Rep. Dave Camp (R-Mich.), chairman of the House Ways and Means Committee,… (Pablo Martinez Monsivais…)
WASHINGTON — Top career officials in the Internal Revenue Service withheld information from Congress for months about the tax agency's targeting of conservative organizations for extra scrutiny, according to documents released Monday as a controversy involving alleged political bias in tax enforcement gathered strength.
Members of Congress called for firing the agency's acting commissioner, one of the senior officials involved, and President Obama said he would "not tolerate" any such abuse of power by the IRS.
"If you've got the IRS operating in anything less than a neutral and nonpartisan way, then that is outrageous; it's contrary to our traditions. And people have to be held accountable, and it's got to be fixed," Obama said at a White House news conference, noting that the IRS' practices are under investigation. "We'll wait and see what exactly all the details and the facts are. But I've got no patience with it. I will not tolerate it. And we will make sure that we find out exactly what happened on this."
House Ways and Means Committee Chairman Dave Camp (R-Mich.) announced a hearing Friday. "News that the agency admits it targeted American taxpayers based on politics is both astounding and appalling," he said. "It is almost inconceivable to imagine that top officials at the IRS knew conservative groups were being targeted but chose to willfully mislead the committee's investigation into this practice."
Despite calls for firings, neither the president nor members of Congress have legal authority to fire any IRS officials other than the commissioner and general counsel, who are the agency's two political appointees. Neither of those jobs is currently filled.
Top officials at the IRS didn't reveal the improper targeting until Friday, when it acknowledged mistakes it said had been made by its Cincinnati office, the main office handling tax-exempt entities — although members of Congress started asking questions about the agency's handling of tea party organizations as early as 2011.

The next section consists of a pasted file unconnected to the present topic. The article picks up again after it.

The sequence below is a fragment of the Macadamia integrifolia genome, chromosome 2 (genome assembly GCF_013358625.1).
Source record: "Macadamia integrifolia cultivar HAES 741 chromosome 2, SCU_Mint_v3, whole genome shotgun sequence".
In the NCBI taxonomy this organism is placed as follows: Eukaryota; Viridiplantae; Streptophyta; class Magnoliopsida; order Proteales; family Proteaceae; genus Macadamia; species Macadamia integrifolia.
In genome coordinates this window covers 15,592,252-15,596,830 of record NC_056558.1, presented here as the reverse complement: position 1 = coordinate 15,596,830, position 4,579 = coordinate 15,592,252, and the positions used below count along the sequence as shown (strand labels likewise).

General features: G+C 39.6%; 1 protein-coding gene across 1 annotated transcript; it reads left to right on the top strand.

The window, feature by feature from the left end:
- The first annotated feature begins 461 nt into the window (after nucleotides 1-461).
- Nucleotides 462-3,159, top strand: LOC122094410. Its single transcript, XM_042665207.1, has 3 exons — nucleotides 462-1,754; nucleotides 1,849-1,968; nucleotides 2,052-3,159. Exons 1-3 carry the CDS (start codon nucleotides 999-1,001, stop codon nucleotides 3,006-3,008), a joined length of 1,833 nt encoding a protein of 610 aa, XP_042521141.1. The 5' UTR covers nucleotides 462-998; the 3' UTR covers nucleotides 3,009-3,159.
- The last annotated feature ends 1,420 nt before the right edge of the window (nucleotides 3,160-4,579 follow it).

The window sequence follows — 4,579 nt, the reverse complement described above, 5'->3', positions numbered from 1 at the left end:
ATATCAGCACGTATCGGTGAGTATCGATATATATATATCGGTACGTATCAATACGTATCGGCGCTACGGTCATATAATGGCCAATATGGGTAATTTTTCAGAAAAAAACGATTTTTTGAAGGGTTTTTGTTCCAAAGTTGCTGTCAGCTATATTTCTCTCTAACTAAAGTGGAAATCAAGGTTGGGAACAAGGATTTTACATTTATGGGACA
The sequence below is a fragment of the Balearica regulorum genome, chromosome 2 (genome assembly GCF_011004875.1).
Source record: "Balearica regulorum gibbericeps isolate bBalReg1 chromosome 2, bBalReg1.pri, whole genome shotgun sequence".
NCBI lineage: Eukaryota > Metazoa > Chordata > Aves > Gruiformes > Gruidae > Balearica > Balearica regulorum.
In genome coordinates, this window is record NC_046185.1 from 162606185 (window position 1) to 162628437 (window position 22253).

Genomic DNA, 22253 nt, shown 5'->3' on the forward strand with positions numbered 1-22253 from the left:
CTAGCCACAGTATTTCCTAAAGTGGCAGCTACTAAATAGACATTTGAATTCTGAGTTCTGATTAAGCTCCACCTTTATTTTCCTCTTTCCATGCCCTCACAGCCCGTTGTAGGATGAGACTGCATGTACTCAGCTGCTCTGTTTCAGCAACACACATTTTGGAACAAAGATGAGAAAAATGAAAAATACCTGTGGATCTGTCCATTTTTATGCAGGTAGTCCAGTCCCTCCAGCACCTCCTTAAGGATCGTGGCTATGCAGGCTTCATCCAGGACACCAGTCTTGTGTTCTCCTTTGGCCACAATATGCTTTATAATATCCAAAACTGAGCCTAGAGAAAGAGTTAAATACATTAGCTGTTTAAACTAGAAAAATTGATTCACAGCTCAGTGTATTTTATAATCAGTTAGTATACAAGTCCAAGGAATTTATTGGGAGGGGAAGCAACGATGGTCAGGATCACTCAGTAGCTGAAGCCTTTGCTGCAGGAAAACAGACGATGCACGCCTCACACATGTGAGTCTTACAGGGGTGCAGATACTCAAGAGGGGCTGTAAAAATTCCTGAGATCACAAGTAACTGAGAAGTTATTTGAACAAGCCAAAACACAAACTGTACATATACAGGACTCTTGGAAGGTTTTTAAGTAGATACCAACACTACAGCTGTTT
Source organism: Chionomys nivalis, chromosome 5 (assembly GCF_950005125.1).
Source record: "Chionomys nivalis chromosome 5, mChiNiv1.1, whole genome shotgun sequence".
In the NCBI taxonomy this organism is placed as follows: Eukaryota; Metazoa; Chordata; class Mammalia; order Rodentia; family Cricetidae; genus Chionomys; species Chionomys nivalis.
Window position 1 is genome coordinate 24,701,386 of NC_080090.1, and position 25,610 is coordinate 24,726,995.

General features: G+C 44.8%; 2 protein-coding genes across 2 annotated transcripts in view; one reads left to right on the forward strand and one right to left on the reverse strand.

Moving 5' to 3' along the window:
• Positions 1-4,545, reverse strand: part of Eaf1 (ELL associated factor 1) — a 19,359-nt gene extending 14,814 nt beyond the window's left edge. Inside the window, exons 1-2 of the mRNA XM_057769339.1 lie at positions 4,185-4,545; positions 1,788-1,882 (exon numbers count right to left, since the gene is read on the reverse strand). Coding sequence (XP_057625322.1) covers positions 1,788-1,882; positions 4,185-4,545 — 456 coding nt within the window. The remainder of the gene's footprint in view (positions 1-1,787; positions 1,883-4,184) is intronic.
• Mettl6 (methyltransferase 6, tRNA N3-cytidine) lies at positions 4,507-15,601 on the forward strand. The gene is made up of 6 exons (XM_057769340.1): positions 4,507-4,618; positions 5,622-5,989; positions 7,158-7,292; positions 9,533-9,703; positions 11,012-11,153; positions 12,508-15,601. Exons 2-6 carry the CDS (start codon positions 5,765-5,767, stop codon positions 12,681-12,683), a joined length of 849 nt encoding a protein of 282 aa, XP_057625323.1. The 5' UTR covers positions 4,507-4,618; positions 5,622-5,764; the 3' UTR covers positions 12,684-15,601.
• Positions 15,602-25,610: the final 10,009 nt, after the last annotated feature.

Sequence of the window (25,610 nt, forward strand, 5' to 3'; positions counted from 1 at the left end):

On Monday, Jay Sekulow, a lawyer representing 27 tea party groups, said IRS queries came not only from Cincinnati but from offices in Washington, D.C., and Laguna Niguel and El Monte, Calif.
Sekulow, a former lawyer for the IRS chief counsel's office, said the groups would continue to press for answers on who was guiding the review of tea party groups. "Agents can't do that on their own," he said.
Some groups were sent detailed questionnaires that asked about their relationships with candidates or public officials, details of their fundraising pitches and their lists of donors.
The controversy centers on "social welfare" organizations set up under section 501(c)4 of the tax code, which can participate in elections as long as politics is not their primary purpose. Unlike political committees, such groups are not required to disclose their donors. Social welfare groups had a limited role in campaigns until 2010, when the Supreme Court ruled in the Citizens United case that corporations could spend unlimited sums on elections — a decision that also unleashed a flood of spending by the nonprofit groups.
The IRS staff has the job of determining which groups qualify for tax-exempt status. Lois Lerner, the IRS director of exempt organizations, said the disputed actions were devised as shortcuts by workers dealing with a flood of applications from groups seeking to become tax-exempt social welfare organizations.
The agency has acknowledged that employees in Cincinnati, in reviewing applications for nonprofit status, inappropriately singled out conservative organizations whose applications included the words "tea party" or "patriots" for closer examination.
But at least two top agency officials repeatedly assured members of Congress in 2012 that the IRS was processing applications in a smooth and consistent manner, even though they knew of the problems.
Steven T. Miller, a 20-year veteran of the agency who is the acting IRS commissioner, first learned on May 3, 2012, that the agency had inappropriately singled out groups by name, the IRS told the Los Angeles Times. A month later, Miller made no mention of the matter in a letter to Congress about the issue.
In a June 15, 2012, letter to the chairman of a key House oversight subcommittee, Miller wrote that after an increase in applications for tax-exempt status in 2010, the agency "took steps to coordinate the handling of the cases to ensure consistency."
Miller, then deputy IRS commissioner, noted that some applications had lingered "for a longer time than expected," according to the letter obtained by The Times. And he made an allusion to some internal problems, writing that, in early 2012, "issues with respect to these cases were brought to the attention" of top officials who "ensured more timely and consistent handling of the cases."